On January 1, 2020, the California Consumer Privacy Act (“CCPA”), the most comprehensive privacy legislation in the United States, will go into effect.
In the internet age, businesses collect an enormous amount of data about consumers. This includes identification, health, biometric, geolocation, credit and financial information. Unfortunately, as the level of collection has grown, the hacking and unauthorized use of such data has also increased dramatically.
The CCPA is designed to provide protection to California consumers by: 1) limiting unauthorized disclosures and losses of personal information; 2) giving consumers control of their personal information; and 3) penalizing businesses for violations.
California residents will have new rights regarding access to, deletion of, and sharing of their personal consumer data. Consumers will have the right to request disclosure of the categories and specific personal information being collected by the business, and the right to request disclosure of the business or commercial purpose of collecting the personal information. Consumers can request that companies selling or disclosing their personal information for a business purpose disclose the identity of the third parties to whom their information is sold or disclosed.
Further, California residents will also have the right to request to opt out of the sale of their personal information, barring a few exceptions. The CCPA has specific requirements when it comes to the personal information of children, requiring that businesses obtain opt-in consent from children between ages of 13-16, and the opt-in consent of the parent or guardian of a child under 13 years of age before selling their personal information.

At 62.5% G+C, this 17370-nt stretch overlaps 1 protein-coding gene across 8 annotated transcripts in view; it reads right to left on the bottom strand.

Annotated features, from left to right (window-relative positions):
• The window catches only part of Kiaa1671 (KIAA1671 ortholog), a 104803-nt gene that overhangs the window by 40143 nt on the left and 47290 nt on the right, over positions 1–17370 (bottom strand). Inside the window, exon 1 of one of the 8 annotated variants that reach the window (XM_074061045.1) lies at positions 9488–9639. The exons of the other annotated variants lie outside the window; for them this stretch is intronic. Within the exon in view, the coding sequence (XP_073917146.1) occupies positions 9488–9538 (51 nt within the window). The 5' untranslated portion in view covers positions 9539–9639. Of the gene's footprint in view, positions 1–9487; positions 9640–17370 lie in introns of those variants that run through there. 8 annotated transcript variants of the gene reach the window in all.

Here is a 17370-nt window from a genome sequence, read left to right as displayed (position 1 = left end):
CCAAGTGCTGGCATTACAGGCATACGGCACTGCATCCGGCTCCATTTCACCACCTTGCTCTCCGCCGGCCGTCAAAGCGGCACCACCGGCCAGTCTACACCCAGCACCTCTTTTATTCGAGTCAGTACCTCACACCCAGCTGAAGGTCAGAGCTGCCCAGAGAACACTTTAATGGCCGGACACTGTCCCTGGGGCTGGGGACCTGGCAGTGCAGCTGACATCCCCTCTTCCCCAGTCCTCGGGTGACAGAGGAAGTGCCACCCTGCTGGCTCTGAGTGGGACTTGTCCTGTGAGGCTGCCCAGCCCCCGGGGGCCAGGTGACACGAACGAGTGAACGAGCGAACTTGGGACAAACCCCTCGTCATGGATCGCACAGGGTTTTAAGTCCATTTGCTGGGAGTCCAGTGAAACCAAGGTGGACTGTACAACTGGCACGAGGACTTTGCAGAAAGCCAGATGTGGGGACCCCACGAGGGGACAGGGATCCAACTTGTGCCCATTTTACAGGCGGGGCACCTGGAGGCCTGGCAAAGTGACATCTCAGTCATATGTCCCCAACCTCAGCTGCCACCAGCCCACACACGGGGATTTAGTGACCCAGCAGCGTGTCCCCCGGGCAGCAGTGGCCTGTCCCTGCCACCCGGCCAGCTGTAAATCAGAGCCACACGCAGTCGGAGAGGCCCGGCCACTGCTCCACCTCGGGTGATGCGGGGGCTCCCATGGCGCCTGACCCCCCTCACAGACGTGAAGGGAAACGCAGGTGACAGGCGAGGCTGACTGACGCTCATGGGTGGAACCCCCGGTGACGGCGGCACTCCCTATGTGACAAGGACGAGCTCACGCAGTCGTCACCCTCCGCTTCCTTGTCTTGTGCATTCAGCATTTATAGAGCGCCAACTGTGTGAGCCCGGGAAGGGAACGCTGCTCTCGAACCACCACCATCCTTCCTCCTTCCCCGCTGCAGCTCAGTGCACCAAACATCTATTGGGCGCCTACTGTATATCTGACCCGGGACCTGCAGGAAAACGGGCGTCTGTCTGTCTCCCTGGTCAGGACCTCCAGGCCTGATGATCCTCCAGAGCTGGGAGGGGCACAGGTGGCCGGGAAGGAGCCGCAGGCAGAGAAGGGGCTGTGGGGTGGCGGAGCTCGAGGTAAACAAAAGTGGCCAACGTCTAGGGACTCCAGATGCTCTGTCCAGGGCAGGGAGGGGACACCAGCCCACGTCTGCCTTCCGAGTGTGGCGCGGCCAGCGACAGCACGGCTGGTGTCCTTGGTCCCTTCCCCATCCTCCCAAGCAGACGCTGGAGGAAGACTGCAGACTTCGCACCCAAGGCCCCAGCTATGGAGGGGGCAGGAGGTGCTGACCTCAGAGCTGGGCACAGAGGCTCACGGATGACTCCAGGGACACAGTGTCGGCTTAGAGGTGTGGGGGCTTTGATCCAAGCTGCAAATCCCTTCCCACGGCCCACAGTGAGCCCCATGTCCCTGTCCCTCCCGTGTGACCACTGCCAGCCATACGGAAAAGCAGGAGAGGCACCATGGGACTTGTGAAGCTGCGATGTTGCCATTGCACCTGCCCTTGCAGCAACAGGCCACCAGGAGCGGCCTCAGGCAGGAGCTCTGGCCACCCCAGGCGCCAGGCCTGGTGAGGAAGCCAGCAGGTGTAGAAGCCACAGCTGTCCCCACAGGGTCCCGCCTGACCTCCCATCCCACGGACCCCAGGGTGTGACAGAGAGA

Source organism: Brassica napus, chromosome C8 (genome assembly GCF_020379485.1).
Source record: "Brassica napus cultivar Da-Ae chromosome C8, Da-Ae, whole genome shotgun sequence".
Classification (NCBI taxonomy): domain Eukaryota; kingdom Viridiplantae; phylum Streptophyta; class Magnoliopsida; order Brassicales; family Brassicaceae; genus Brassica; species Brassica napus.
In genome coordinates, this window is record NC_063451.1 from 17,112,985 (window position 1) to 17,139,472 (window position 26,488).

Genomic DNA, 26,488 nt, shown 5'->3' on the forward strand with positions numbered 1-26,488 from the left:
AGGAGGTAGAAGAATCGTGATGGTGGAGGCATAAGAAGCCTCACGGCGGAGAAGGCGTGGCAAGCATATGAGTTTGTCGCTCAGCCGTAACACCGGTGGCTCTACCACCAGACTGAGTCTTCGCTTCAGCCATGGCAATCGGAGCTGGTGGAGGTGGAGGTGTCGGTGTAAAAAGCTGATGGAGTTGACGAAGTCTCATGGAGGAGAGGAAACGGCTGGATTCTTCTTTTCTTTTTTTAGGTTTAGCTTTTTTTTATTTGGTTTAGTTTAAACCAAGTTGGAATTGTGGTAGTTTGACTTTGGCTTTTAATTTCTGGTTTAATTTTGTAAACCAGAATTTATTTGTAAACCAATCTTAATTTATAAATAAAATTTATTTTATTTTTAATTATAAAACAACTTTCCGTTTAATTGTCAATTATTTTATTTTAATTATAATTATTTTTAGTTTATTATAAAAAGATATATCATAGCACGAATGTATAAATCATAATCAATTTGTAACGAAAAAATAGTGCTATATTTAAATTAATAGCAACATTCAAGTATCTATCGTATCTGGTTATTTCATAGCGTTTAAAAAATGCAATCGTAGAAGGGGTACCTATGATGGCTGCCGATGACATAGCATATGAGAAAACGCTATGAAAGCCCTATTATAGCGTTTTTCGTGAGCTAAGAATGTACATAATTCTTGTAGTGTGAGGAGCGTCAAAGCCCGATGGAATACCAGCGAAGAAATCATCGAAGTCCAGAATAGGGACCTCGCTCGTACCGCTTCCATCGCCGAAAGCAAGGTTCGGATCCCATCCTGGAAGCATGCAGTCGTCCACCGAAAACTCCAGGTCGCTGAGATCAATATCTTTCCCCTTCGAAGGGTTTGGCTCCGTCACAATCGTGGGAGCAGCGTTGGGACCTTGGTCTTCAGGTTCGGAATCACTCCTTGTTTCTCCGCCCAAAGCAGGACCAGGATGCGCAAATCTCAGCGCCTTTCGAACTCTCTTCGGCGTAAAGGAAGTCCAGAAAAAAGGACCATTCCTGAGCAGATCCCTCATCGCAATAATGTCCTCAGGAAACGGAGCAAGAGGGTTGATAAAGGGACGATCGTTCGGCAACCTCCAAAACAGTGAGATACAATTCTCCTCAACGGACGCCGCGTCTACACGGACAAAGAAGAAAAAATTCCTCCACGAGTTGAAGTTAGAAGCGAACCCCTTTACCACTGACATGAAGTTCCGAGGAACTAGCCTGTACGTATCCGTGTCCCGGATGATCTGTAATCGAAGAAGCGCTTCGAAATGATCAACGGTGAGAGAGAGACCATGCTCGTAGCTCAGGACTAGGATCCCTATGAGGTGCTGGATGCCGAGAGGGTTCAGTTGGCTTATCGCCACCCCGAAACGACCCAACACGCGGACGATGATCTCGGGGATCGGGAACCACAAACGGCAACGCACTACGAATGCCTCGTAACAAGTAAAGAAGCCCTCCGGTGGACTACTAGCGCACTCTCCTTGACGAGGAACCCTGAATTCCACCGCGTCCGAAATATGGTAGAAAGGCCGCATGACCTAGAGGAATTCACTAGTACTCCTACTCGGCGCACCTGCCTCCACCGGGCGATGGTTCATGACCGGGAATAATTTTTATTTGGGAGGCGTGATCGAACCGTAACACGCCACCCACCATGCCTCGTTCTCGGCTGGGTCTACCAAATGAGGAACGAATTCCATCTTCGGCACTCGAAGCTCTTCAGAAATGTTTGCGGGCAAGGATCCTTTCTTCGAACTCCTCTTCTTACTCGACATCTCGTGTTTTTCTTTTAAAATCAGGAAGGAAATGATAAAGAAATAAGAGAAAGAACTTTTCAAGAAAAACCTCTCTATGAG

California residents can also request that businesses delete the personal information, subject to certain restrictions.
The CCPA requires that businesses implement reasonable security procedures to protect consumer information. If there is a breach of that duty, e.g., if a California consumer’s personal information is subject to unauthorized access, theft, or disclosure, the CCPA provides a private right of action for a consumer to recover damages in an amount between $100 and $750 or actual damages, whichever is greater. Businesses cannot discriminate against a California resident for exercising any of their rights under the CCPA.
The CCPA requires compliance by for-profit businesses that: 1) have an annual gross revenue of at least $25 million; 2) buy, receive, sell, or share consumer data from 50,000 or more consumers, households, or devices; or 3) gain a majority of their annual revenue from the selling of personal data.
The Attorney General of California is currently in the process of drafting and finalizing the regulations pertaining to the California Consumer Privacy Act. Moreover, the U.S. Senate is also considering a comprehensive piece of legislation regarding privacy rights.
For more information on the California Consumer Privacy Act, you may contact Minami Tamaki at (415) 788-9000 or through our online form.
*The contents of this website are intended to convey general information only, and does not constitute legal advice.